I was recently in Uzbekistan which has a similar system, but it is much worse than Russian one. No Tourist agency will issue you a voucher without ACTUALLY booking your stay with them. There is a $4 tax they have to pay per tourist per night. There is also a legal requirement on you to actually STAY there every night, and on them to make sure you ARE THERE EVERY NIGHT, and if not – to report you to the pigs. You can get away if you have overnight train ticket, for example. Otherwise, everybody can get into trouble. They also have to register your stay with the pigs and give you stamped card at the end, which you might need to show to be allowed to leave the country.
To get a visa is a bit of a nightmare. They don’t have too many consulates, so there is a nice option to bring your documents with you and receive a visa at eh airport upon arrival. But to use it, you need to show your flight tickets and it must be clear that in your travel you are not passing through a country that has one of their consulates. Also a ticket showing that you have booked a flight out of the country.
But the dumbest requirement is proof of employment. When I told my boss what I need and for what, the office laughed. I earn their average monthly pay in less than a day, and they are worried I am going to skip my employment and stay in Uzbekistan and look for work? Ooook……
In short – for a fairly poor country that desperately needs tourist income, they do make it painful, and unnecessarily so. So don’t complain too much about Russia’s system, it isn’t too bad yet.
Having just visited Moscow from Canada, I can completely relate to your experience. In the case of sanctions, Russia often responds asymmetrically – I think that in the case of tourist visas it would be in their interest to make things easier for visitors rather than make things difficult just for the sake of being as annoying and demeaning as their Western counterparts are towards Russians. Even in this brainwashed land of ours, there are many that would visit Russia if the barriers to obtaining a visa (in $, time and complexity of process) were lower.
In our case, the visas were given to us with no problem, within the 21 day service standard, but it was a close thing and quite expensive. Getting accurate information was very difficult, using the online visa application was awful (the Canadian one is no better) and it cost something like $500 dollars for a family of three (I don’t remember the exact amount but it was probably more).
Despite these barriers, we intend on visiting Russia again, as resources and time permits. Moscow is really an amazing city and there are so many other places to see. Unfortunately, given current geopolitical realities, including a Canadian political class that can generously be described as glorified prostitutes intent on provocation, it is unlikely that the next trip will be any easier to organise.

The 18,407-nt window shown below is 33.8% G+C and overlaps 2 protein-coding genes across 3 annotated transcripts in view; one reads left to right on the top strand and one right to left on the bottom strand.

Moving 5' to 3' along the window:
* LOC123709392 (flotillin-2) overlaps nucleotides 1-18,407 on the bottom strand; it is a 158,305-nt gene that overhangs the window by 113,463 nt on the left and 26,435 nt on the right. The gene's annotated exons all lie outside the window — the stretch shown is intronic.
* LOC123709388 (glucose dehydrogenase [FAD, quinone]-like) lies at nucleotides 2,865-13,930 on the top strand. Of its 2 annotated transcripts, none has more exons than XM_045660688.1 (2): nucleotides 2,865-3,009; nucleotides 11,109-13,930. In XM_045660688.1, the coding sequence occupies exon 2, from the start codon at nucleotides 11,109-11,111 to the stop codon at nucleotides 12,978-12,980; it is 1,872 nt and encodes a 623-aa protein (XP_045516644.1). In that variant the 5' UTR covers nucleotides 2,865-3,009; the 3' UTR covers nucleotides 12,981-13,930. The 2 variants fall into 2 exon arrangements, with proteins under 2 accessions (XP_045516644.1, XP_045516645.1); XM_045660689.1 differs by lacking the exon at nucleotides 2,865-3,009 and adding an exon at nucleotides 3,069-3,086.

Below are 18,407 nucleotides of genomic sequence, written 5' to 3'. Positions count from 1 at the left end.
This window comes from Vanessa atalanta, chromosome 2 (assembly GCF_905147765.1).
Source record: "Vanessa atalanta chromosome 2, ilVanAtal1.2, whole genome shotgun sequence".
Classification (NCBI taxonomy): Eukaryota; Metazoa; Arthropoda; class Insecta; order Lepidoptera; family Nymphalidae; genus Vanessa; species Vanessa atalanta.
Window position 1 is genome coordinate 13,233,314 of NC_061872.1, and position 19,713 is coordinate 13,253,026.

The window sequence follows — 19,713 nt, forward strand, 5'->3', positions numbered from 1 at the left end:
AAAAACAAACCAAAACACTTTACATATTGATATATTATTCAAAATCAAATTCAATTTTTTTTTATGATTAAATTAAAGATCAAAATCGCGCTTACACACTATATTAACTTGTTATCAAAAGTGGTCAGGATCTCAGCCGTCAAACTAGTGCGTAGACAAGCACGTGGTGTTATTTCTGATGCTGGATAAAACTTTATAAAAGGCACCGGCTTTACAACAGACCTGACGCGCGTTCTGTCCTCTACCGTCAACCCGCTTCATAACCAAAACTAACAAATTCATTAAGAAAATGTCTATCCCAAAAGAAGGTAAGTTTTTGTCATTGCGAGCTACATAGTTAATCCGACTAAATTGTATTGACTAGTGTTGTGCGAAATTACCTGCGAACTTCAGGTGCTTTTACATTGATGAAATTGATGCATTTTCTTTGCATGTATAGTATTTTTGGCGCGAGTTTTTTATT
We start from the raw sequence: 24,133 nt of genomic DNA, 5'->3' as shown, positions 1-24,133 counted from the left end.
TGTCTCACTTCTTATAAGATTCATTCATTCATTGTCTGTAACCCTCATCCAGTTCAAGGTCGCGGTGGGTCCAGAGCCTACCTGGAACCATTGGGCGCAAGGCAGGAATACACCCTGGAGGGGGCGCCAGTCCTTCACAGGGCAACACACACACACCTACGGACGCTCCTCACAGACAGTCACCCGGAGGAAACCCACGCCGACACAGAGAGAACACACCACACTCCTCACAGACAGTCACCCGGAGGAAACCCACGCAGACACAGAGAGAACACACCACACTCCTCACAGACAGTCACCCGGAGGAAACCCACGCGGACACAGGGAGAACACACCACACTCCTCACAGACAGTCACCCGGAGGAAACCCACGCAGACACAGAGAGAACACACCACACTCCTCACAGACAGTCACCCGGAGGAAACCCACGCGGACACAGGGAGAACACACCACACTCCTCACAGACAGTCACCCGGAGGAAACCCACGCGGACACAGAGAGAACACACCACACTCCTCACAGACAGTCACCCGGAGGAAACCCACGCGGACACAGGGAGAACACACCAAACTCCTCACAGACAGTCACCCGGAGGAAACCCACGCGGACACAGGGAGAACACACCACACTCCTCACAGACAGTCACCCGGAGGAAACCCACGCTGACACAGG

I would love to visit Russia.
I even have an acquaintance there who would I am sure “invite” me.
But the visa wall is an obstacle.
The author complains that Russian authorities are checking
(his documents) to see if he is eligible to enter Russia or not.
This is nothing but the ‘exceptional’s’ mindset. As a Westerner
he thinks everybody is obliged to grant him access to wherever he
wants to go. Well not so!
Does the author complain about his own country’s administration,
are they granting everybody an easy-entry or not? Of course not!
For so long has the rest of the world (and Russia) been excluded
from the ‘rich’ (all stolen riches of course) West, now the table is turning,
and you are not invited!
People in Geneva are exceptional. We share an airport with France. Switzerland is member to the Shengen agreement on border controls, so visas issued by our partners must be recognized.
If Swiss authorities makes life too difficult, we can simply apply to the French consulate. Our Russian visitor will still arrive at the same airport.
We are at the heart of global arbitrage, and not just in a financial sense. It seems to run in our mind-set. Our authorities know this and chose its foreign policy more carefully. That is why my Natalie can return home with lots of Gruyere cheese each trip (we do enjoy camembert and brie too).